We describe a 38-year-old male patient with intellectual disability and progressive motor symptoms who lacked an etiological diagnosis for many years. Finally, clinical exome sequencing showed a likely pathogenic variant of the ARX gene suggesting Partington syndrome. His main symptoms were mild intellectual disability, severe kinetic apraxia, resting and action tremor, dysarthria, tonic pupils, constant dystonia of one upper limb, and focal dystonia in different parts of the body, axial rigidity, spasticity, epilepsy, and poor sleep. Another likely pathogenic gene variant was observed in the PKP2 gene and is in accordance with the observed early cardiomyopathy. Single-photon emission computed tomography imaging of dopamine transporters showed a reduced signal in the basal ganglia consistent with Parkinson’s disease. Therapies with a variable number of drugs, including antiparkinsonian medications, have yielded poor responses. Our case report extends the picture of the adult phenotype of Partington syndrome.
A Case of Congenital Hypotonia and Developmental Delay in an Individual with a De Novo Variant Outside of the Canonical HX-Motif of ATN1
We present a case of a 4-year-old female with a de novo heterozygous variant in the ATN1 gene. The whole exome sequencing was performed on the patient and her parents, and a likely pathogenic, de novo variant was identified in exon 5 of the ATN1 gene. There are two well-documented conditions associated with the ATN1 gene: congenital hypotonia, epilepsy, developmental delay, and digital anomalies (CHEDDA) syndrome and dentatorubral-pallidoluysian atrophy (DRPLA). Unlike DRPLA which is caused by an expanded trinucleotide repeat, CHEDDA syndrome is caused by variants in the histidine-rich (HX) motif at exon 7 of ATN1 similar to the de novo variant found in exon 5 of the presented individual. CHEDDA syndrome is a neurodevelopmental disorder previously documented in over 17 unrelated individuals. Compared to other documented CHEDDA syndrome cases, this individual shares similarities in respect to hypotonia, hearing impairment, impaired gross and fine motor ability, gastrointestinal abnormalities, hyperextensible joints, and frontal bossing. However, the individual presented here has only a moderate developmental delay and has acquired more developmental milestones such as higher-level language skills and more developed fine motor skills, than previously described individuals. The authors of this paper believe the patient’s milder phenotype may be due to the variant’s location outside of the canonic HX motif.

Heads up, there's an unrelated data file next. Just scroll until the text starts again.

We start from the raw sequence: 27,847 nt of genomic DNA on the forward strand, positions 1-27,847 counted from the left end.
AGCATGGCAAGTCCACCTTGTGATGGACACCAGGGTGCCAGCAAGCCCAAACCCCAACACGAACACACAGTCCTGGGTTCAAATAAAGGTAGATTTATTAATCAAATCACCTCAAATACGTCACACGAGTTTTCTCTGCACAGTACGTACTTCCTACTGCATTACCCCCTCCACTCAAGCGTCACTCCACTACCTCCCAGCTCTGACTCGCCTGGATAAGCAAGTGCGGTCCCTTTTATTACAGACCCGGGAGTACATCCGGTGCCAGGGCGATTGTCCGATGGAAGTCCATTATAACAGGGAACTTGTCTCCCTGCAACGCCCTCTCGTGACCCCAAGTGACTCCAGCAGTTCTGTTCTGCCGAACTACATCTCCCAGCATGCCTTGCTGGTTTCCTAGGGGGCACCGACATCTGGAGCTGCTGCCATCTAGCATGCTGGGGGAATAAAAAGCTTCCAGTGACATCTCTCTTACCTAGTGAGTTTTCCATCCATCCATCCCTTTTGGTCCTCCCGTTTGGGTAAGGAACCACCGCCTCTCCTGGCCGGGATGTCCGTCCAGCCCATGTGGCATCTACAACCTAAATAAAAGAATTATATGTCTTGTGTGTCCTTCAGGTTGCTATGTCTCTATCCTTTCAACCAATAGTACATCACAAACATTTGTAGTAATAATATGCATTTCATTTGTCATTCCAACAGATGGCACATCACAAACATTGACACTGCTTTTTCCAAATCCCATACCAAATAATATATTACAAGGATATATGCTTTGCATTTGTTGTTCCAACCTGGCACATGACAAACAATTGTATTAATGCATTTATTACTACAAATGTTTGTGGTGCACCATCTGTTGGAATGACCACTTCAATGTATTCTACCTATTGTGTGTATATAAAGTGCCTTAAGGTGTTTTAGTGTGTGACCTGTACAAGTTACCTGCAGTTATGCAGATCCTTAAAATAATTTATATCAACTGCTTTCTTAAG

The Benefits of Early versus Late Therapeutic Intervention in Fabry Disease
Background. Fabry disease (FD) is an X-linked lysosomal storage disorder caused by pathogenic variants of the GLA gene. Heterozygous female patients may show much more variability in clinical manifestations, ranging from asymptomatic to full-blown disease. Because of this heterogeneous clinical picture in women, the diagnosis of FD has typically been delayed for more than a decade, and the optimal time to initiate treatment remains controversial. Case Presentation. Here, we present two unrelated female patients diagnosed with FD harbouring the same pathogenic GLA variant. We discuss the implications of initiating specific therapy at different stages of the disease, with and without organ involvement (early versus late therapeutic intervention). Conclusions. These clinical cases suggest that initiating specific treatment at an earlier age in women with FD may prevent organ involvement and associated clinical events.